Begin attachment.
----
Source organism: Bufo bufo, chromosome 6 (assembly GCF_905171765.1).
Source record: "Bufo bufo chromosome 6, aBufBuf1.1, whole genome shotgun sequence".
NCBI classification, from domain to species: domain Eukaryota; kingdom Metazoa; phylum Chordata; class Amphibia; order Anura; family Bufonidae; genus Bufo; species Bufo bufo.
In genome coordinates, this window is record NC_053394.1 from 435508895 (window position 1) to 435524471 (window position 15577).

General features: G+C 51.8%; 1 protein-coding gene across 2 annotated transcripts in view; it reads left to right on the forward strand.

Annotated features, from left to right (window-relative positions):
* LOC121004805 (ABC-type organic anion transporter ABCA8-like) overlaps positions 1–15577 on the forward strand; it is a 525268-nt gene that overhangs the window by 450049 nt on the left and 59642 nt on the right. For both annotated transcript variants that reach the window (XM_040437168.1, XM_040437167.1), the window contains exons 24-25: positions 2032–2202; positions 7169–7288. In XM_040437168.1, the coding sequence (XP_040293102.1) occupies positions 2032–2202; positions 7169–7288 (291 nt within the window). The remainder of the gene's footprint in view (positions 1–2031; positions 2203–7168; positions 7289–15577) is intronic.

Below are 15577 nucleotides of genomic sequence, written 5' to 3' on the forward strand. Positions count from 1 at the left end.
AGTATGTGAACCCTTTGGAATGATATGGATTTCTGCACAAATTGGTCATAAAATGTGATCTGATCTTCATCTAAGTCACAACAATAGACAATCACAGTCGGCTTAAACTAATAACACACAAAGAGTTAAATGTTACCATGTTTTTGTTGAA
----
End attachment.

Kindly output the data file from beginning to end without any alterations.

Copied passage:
Source organism: Bufo bufo, chromosome 6 (assembly GCF_905171765.1).
Source record: "Bufo bufo chromosome 6, aBufBuf1.1, whole genome shotgun sequence".
NCBI classification, from domain to species: domain Eukaryota; kingdom Metazoa; phylum Chordata; class Amphibia; order Anura; family Bufonidae; genus Bufo; species Bufo bufo.
In genome coordinates, this window is record NC_053394.1 from 435508895 (window position 1) to 435524471 (window position 15577).

General features: G+C 51.8%; 1 protein-coding gene across 2 annotated transcripts in view; it reads left to right on the forward strand.

Annotated features, from left to right (window-relative positions):
* LOC121004805 (ABC-type organic anion transporter ABCA8-like) overlaps positions 1–15577 on the forward strand; it is a 525268-nt gene that overhangs the window by 450049 nt on the left and 59642 nt on the right. For both annotated transcript variants that reach the window (XM_040437168.1, XM_040437167.1), the window contains exons 24-25: positions 2032–2202; positions 7169–7288. In XM_040437168.1, the coding sequence (XP_040293102.1) occupies positions 2032–2202; positions 7169–7288 (291 nt within the window). The remainder of the gene's footprint in view (positions 1–2031; positions 2203–7168; positions 7289–15577) is intronic.

Below are 15577 nucleotides of genomic sequence, written 5' to 3' on the forward strand. Positions count from 1 at the left end.
AGTATGTGAACCCTTTGGAATGATATGGATTTCTGCACAAATTGGTCATAAAATGTGATCTGATCTTCATCTAAGTCACAACAATAGACAATCACAGTCGGCTTAAACTAATAACACACAAAGAGTTAAATGTTACCATGTTTTTGTTGAA